Formula for converting leads on your website:
Targeted to your dream client
Simple and clear content (not paragraphs)
Bait (reason for them to convert), such as a “How to Guide”
Clear Call-to-Actions (Try Demo, Sign-Up, Contact Us, Download, etc.)
How to improve inconsistencies in your messaging?
I find it a bit humorous that many moons ago when someone said “I work in marketing,” they immediately knew you were a salesperson, yet today marketing is not sales and sales is not marketing.
Sales and marketing teams have an interesting relationship. In today’s business environment, where every customer touch should be personalized, sales and marketing cannot exist without each other. The challenge that most organizations face is that everyone wants to create marketing messaging and content. In small organizations, founders and CEO’s although brilliant minds in their own space of building products and services, for the most part, have no clue how to create marketing messages.
The second problem we run into is when sales don’t feel like they have the content and collateral they think they need, they will create it themselves. This is where the inconsistency of sales and marketing messaging starts. In small organizations, there is no real structure to what should be developed (from a marketing perspective) when a product is launched. In most cases, sales are the last to know when a new release or product is released. Salespeople are paid to sell your product and services, and if they are not properly enabled, they will enable themselves.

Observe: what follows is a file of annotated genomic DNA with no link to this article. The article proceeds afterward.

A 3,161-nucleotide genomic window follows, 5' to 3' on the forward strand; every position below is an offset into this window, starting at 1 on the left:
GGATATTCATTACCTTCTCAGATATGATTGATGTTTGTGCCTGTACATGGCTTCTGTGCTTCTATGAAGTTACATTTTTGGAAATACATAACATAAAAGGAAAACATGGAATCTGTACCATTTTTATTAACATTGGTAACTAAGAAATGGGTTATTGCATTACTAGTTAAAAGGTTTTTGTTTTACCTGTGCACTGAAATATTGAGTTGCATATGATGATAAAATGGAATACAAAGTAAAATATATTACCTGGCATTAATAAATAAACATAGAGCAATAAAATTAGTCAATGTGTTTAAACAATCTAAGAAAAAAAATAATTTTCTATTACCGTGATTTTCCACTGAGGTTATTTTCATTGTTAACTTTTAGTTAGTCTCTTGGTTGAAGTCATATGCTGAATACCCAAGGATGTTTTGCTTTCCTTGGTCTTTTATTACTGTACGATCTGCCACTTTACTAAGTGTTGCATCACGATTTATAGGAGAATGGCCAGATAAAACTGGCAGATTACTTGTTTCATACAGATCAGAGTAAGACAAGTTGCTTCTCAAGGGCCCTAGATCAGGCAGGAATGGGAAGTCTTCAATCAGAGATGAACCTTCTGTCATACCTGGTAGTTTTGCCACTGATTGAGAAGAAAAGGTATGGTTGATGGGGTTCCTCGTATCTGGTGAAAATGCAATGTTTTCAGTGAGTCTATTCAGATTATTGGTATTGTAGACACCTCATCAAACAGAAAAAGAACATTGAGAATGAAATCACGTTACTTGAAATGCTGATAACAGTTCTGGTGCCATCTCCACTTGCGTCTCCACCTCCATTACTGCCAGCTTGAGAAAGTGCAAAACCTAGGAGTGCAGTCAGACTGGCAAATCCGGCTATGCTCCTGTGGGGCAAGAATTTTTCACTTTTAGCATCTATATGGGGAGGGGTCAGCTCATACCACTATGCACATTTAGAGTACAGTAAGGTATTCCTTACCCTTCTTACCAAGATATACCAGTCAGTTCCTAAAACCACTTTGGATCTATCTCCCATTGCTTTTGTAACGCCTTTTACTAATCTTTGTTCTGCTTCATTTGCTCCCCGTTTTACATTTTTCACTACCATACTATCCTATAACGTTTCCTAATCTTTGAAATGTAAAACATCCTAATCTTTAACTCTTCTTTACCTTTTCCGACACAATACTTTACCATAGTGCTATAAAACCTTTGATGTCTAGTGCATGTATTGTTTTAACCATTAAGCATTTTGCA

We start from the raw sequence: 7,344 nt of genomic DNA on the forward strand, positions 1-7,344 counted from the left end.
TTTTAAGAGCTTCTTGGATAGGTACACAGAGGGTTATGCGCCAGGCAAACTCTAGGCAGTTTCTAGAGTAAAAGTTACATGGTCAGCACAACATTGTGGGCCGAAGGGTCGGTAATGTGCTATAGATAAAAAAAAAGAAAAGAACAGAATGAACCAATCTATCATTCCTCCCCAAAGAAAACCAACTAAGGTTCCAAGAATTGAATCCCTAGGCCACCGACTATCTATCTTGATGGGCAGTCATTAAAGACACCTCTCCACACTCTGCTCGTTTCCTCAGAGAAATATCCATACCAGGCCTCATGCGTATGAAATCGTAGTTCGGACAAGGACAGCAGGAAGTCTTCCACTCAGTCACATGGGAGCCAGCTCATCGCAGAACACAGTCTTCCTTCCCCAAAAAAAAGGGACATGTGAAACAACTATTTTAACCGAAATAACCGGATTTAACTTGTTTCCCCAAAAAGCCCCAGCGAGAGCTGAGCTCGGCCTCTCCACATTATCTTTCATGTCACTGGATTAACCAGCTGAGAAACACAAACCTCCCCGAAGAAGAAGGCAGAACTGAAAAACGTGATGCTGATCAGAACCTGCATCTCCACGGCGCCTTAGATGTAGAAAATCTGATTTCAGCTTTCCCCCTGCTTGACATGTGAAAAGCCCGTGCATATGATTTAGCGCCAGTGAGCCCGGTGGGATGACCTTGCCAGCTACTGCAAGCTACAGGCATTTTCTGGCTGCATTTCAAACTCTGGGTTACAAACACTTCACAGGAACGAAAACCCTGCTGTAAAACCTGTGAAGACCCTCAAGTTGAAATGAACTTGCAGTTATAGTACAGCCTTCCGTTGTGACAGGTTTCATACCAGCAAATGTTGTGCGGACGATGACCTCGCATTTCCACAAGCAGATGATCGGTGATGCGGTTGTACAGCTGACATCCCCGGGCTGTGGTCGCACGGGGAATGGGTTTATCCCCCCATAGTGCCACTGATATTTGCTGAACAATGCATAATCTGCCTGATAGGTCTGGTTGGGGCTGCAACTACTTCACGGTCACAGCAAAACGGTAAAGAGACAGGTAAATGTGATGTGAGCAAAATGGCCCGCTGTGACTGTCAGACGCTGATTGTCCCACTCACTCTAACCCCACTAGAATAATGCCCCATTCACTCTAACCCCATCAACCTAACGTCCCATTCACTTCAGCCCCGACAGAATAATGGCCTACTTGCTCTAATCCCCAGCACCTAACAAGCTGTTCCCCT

There are several ways you can make sure your message is consistent:
Utilize a messaging framework such as our Messaging Canvas to build your corporate, product and sales messages properly.
You must implement centralize control of your messaging and track where the messages are used across your sales and marketing content.
Involve your sales team in your message creation process using your framework. When you implement a framework to build messaging, it demonstrates to the entire organization that you have a process and methodology to construct clear and compelling messaging.
Implement a content management system (CMS) to manage, distribute and control how your content is used throughout your brand.
Every time you launch a new release, product or service into the market, you should have a standard package of collateral and tools that you enable your sales organization. Your product marketing team should gather requirements from your sales team as to what is needed to close a deal. This requires your PMM’s to understand the entire buying cycle from lead to revenue and align every piece of content and collateral to the buying cycle. If there is a gap in having the proper tool or piece of collateral to keep the prospect moving along the buying cycle. The product marketing team should identify those gaps, better understand what is required and work with both sales and marketing to build the proper tool.
Why your marketing messaging sucks?
Your marketing messaging sucks because you act like its something that is a nice to have, that you create when you develop your companies website. You are not treating your marketing messaging, content collateral and sales enablement as a strategic initiative for your business. Marketing messaging should be core to business as much as the product or service itself. Without clear and compelling messaging you will either attract the wrong audience or no audience at all. Its time you implemented a framework, and evaluate your current marketing messages for consistency and clarity.
If you would like to learn more about our Messaging Canvas, Messaging Workshops or Product Marketing Services, contact us here.